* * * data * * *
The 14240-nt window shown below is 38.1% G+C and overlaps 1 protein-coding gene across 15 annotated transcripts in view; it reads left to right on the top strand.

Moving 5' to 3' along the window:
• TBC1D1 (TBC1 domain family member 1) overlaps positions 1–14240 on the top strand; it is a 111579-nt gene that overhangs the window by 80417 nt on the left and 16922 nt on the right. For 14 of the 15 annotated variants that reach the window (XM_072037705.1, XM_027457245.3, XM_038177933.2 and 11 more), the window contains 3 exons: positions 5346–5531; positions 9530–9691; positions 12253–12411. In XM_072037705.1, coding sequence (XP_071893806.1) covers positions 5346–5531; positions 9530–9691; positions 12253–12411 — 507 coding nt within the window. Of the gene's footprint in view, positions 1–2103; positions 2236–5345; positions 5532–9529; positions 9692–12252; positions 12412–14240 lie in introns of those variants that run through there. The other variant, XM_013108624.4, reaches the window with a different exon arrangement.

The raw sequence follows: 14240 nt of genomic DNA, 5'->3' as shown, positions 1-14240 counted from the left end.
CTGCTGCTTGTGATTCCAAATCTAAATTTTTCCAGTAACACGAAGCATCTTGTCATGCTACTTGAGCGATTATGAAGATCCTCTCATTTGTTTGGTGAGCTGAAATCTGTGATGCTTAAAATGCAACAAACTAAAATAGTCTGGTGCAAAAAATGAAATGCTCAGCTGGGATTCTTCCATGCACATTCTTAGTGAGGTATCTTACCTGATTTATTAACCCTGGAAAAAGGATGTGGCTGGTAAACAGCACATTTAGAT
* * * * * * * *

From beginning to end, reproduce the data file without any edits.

The 14240-nt window shown below is 38.1% G+C and overlaps 1 protein-coding gene across 15 annotated transcripts in view; it reads left to right on the top strand.

Moving 5' to 3' along the window:
• TBC1D1 (TBC1 domain family member 1) overlaps positions 1–14240 on the top strand; it is a 111579-nt gene that overhangs the window by 80417 nt on the left and 16922 nt on the right. For 14 of the 15 annotated variants that reach the window (XM_072037705.1, XM_027457245.3, XM_038177933.2 and 11 more), the window contains 3 exons: positions 5346–5531; positions 9530–9691; positions 12253–12411. In XM_072037705.1, coding sequence (XP_071893806.1) covers positions 5346–5531; positions 9530–9691; positions 12253–12411 — 507 coding nt within the window. Of the gene's footprint in view, positions 1–2103; positions 2236–5345; positions 5532–9529; positions 9692–12252; positions 12412–14240 lie in introns of those variants that run through there. The other variant, XM_013108624.4, reaches the window with a different exon arrangement.

The raw sequence follows: 14240 nt of genomic DNA, 5'->3' as shown, positions 1-14240 counted from the left end.
CTGCTGCTTGTGATTCCAAATCTAAATTTTTCCAGTAACACGAAGCATCTTGTCATGCTACTTGAGCGATTATGAAGATCCTCTCATTTGTTTGGTGAGCTGAAATCTGTGATGCTTAAAATGCAACAAACTAAAATAGTCTGGTGCAAAAAATGAAATGCTCAGCTGGGATTCTTCCATGCACATTCTTAGTGAGGTATCTTACCTGATTTATTAACCCTGGAAAAAGGATGTGGCTGGTAAACAGCACATTTAGAT